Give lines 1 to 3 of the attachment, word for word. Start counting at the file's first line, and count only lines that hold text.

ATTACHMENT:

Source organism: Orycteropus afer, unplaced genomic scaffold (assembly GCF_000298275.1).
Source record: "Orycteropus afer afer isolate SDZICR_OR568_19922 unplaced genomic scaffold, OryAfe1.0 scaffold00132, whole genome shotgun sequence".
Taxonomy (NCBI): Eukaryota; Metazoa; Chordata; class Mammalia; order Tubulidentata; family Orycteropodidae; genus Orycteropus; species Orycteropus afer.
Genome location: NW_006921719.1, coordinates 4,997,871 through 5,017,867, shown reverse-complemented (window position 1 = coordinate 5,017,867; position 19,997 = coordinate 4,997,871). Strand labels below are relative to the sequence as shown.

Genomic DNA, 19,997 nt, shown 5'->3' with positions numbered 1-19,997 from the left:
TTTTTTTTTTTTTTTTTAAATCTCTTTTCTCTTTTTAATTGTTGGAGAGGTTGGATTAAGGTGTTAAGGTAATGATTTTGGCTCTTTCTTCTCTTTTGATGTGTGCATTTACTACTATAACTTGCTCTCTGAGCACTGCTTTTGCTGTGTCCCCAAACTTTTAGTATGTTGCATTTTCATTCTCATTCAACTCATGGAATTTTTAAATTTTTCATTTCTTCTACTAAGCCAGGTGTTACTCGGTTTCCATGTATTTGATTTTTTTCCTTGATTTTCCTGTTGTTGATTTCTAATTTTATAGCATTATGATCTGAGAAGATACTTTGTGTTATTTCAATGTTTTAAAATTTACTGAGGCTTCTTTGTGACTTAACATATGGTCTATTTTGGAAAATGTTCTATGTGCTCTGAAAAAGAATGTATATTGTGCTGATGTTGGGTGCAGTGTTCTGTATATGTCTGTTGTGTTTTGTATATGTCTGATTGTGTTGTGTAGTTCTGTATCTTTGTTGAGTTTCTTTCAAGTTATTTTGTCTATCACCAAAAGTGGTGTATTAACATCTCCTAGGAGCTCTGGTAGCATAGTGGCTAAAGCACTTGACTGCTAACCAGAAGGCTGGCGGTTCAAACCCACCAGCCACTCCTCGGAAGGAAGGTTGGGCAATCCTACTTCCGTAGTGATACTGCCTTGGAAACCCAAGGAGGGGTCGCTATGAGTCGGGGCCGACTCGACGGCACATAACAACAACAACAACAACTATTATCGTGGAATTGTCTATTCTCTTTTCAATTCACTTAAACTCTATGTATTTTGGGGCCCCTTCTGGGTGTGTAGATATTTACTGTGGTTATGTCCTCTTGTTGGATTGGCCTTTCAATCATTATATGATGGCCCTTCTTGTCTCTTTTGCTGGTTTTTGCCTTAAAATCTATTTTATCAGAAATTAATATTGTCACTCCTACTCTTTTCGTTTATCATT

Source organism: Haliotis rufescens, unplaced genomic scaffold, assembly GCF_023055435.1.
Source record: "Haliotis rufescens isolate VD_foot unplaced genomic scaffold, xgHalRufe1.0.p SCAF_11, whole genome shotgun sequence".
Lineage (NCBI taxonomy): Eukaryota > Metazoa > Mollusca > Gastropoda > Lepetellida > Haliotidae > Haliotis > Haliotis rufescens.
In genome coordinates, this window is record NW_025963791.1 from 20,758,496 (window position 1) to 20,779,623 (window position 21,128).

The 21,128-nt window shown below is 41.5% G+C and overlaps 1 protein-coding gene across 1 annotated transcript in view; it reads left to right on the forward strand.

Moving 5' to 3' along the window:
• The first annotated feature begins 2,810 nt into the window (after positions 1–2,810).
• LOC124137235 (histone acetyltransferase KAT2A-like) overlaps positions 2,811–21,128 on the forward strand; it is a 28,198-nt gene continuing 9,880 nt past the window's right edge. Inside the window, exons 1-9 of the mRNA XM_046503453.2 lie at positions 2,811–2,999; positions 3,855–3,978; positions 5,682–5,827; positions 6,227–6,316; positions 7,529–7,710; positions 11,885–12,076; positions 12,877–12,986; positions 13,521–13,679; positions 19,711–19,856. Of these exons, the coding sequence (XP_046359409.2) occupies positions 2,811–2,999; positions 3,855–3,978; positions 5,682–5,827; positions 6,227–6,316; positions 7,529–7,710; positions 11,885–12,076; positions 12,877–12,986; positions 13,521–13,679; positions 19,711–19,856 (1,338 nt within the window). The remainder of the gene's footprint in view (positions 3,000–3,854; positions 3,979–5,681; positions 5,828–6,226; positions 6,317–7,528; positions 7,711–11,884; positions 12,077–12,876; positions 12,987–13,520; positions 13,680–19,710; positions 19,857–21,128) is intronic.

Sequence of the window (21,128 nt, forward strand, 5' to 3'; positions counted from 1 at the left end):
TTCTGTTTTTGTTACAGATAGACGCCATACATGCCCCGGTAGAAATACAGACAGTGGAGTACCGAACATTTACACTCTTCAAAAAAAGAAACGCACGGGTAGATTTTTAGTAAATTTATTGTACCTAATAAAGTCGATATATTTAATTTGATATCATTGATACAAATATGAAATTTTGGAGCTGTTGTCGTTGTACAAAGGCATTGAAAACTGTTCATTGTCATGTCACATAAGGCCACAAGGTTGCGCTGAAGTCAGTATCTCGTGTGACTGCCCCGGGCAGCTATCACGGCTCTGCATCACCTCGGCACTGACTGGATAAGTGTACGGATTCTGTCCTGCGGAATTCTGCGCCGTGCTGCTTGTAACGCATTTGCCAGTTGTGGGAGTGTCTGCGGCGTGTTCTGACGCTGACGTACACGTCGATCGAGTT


Source organism: Orycteropus afer, unplaced genomic scaffold (assembly GCF_000298275.1).
Source record: "Orycteropus afer afer isolate SDZICR_OR568_19922 unplaced genomic scaffold, OryAfe1.0 scaffold00132, whole genome shotgun sequence".
Taxonomy (NCBI): Eukaryota; Metazoa; Chordata; class Mammalia; order Tubulidentata; family Orycteropodidae; genus Orycteropus; species Orycteropus afer.